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[BOAI] Re: Is Green Open Access in the process of fading away?
From: Stevan Harnad <harnad AT ecs.soton.ac.uk>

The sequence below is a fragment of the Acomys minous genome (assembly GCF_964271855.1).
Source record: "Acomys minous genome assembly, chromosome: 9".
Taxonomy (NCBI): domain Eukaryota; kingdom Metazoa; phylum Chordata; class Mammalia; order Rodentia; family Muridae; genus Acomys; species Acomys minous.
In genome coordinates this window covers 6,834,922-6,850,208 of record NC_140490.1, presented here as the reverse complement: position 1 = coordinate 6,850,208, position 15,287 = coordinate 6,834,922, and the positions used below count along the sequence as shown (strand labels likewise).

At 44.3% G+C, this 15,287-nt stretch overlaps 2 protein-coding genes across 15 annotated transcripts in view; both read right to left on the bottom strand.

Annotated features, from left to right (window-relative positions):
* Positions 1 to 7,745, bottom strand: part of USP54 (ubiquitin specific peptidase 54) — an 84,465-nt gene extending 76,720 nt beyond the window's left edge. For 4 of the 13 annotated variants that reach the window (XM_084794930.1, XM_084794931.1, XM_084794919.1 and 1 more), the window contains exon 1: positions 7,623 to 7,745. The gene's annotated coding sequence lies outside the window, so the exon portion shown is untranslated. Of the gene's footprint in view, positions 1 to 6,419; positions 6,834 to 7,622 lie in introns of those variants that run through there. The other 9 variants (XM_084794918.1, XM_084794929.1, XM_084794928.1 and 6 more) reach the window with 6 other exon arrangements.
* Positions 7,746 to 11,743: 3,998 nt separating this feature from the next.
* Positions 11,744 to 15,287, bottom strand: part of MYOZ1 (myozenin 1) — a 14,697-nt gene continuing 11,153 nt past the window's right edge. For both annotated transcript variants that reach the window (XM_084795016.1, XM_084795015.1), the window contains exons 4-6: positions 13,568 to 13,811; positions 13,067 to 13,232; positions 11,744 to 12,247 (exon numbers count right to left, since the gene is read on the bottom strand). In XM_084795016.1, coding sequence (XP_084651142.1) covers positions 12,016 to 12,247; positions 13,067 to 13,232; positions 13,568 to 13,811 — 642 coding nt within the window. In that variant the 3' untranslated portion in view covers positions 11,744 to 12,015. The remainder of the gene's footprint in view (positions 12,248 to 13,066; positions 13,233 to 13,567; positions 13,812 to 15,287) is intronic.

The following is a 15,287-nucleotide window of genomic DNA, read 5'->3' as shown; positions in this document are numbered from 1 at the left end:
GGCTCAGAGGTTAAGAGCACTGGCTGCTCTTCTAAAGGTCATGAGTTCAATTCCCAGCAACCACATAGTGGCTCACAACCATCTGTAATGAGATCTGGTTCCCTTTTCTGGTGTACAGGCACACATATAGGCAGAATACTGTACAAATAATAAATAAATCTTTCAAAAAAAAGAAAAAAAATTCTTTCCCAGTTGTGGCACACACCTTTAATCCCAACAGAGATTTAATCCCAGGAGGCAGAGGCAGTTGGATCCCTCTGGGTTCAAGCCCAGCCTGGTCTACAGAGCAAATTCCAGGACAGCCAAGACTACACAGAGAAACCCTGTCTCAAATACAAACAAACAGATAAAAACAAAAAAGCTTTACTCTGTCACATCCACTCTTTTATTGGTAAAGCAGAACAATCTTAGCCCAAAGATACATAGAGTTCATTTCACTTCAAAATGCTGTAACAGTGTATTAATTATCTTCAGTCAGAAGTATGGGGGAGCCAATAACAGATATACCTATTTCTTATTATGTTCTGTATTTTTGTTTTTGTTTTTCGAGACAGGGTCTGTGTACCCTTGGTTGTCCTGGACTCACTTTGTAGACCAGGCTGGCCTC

Both the perverse effects of the UK's Finch/RCUK policy and their antidote are ↵ as simple to describe and understand as they were to predict: The Perverse Effects of the Finch/RCUK Policy: Besides being eager to cash in ↵ on the double-paid (subscription fees + Gold OA fees), double-dipped ↵ over-priced hybrid Gold bonanza that Finch/RCUK has foolishly dangled before ↵ their eyes, publishers like Emerald are also trying to hedge their bets and ↵ clinch the deal by adopting or extending Green OA embargoes to try to force ↵ authors to pick and pay for the hybrid Gold option instead of picking cost-free ↵ Green. The Antidote to the Perverse Effects of the Finch/RCUK Policy: To remedy this, ↵ both funders and institutions need merely (1) distinguish deposit-date from the ↵ date that access to the deposit is made OA, (2) mandate immediate-deposit, and ↵ (3) implement the repository's facilitated eprint request Button to tide over ↵ user needs during any OA embargo. All funders and institutions can and should adopt the immediate-deposit mandate ↵ immediately. Together with the Button it moots embargoes (and once widely ↵ adopted, will ensure emargoes' inevitable and deserved demise). And as an insurance policy (and a fitting one, to counterbalance publishers' ↵ insurance policy of prolonging Green embargoes to try to force authors to pay ↵ for hybrid Gold) funders and institutions should (4) designate date-stamped ↵ immediate-deposit as the sole mechanism for submitting published papers for ↵ annual performance review (e.g., the Liège policy) or for national research ↵ assessment (as HEFCE has proposed for REF). As to the page that Emerald has borrowed from Elsevier, consisting of ↵ pseudo-legal double-talk implying that "you may deposit immediately if you needn't, but not if you must" That is pure FUD and can and should be completely ignored. (Any author foolish ↵ enough to be taken in by such double-talk deserves all the needless usage and ↵ impact losses they will get!) Stevan Harnad On 2013-06-17, at 5:22 PM, Richard Poynder <richard.poynder AT ↵ btinternet.com> wrote: > When last July Research Councils UK (RCUK) announced its new Open Access ↵ (OA) policy it sparked considerable controversy, not least because the policy ↵ required researchers to “prefer” Gold OA (OA publishing) over Green OA ↵ (self-archiving). The controversy was such that earlier this year the House of ↵ Lords Science & Technology Committee launched an inquiry into the ↵ implementation of the policy and the subsequent report was highly critical of ↵ RCUK. > > As a result of the criticism, RCUK published two clarifications. Amongst ↵ other things, this has seen Green OA reinstated as a viable alternative to ↵ Gold. At the same time, however, RCUK extended the permissible maximum embargo ↵ before papers can be self-archived from 12 to 24 months. OA advocates — who ↵ maintain that a six-month embargo is entirely adequate — responded by arguing ↵ that this would simply encourage publishers who did not have an embargo to ↵ introduce one, and those that did have one to lengthen it. As a result, they ↵ added, many research papers would be kept behind publishers’ paywalls ↵ unnecessarily. > > It has begun to appear that these warnings may have been right. Evidence ↵ that publishers have indeed begun to respond to RCUK’s policy in this way was ↵ presented during a second inquiry into OA — this time by the House of Commons ↵ Business, Innovation & Skills (BIS) Committee. The Committee cited the case ↵ of a UK publisher who recently introduced a 24-month embargo where previously ↵ it did not have one. The publisher was not named, but it turns out to be a ↵ UK-based company called Emerald. > > Why did Emerald decide that an embargo is now necessary where previously ↵ it was not? Why do the details of the embargo on Emerald’s web site differ from ↵ the details sent to the publisher’s journal editors? And what does Emerald’s ↵ decision to introduce a two-year embargo presage for the development of Open ↵ Access? To my surprise, obtaining answers to the first two questions proved ↵ more difficult than I had anticipated. > > More here: > ↵ http://poynder.blogspot.co.uk/2013/06/open-access-emeralds-green-starts-to..html > > > -- > To unsubscribe from the BOAI Forum, use the form on this page: > http://mailman.ecs.soton.ac.uk/mailman/listinfo/boai-forum
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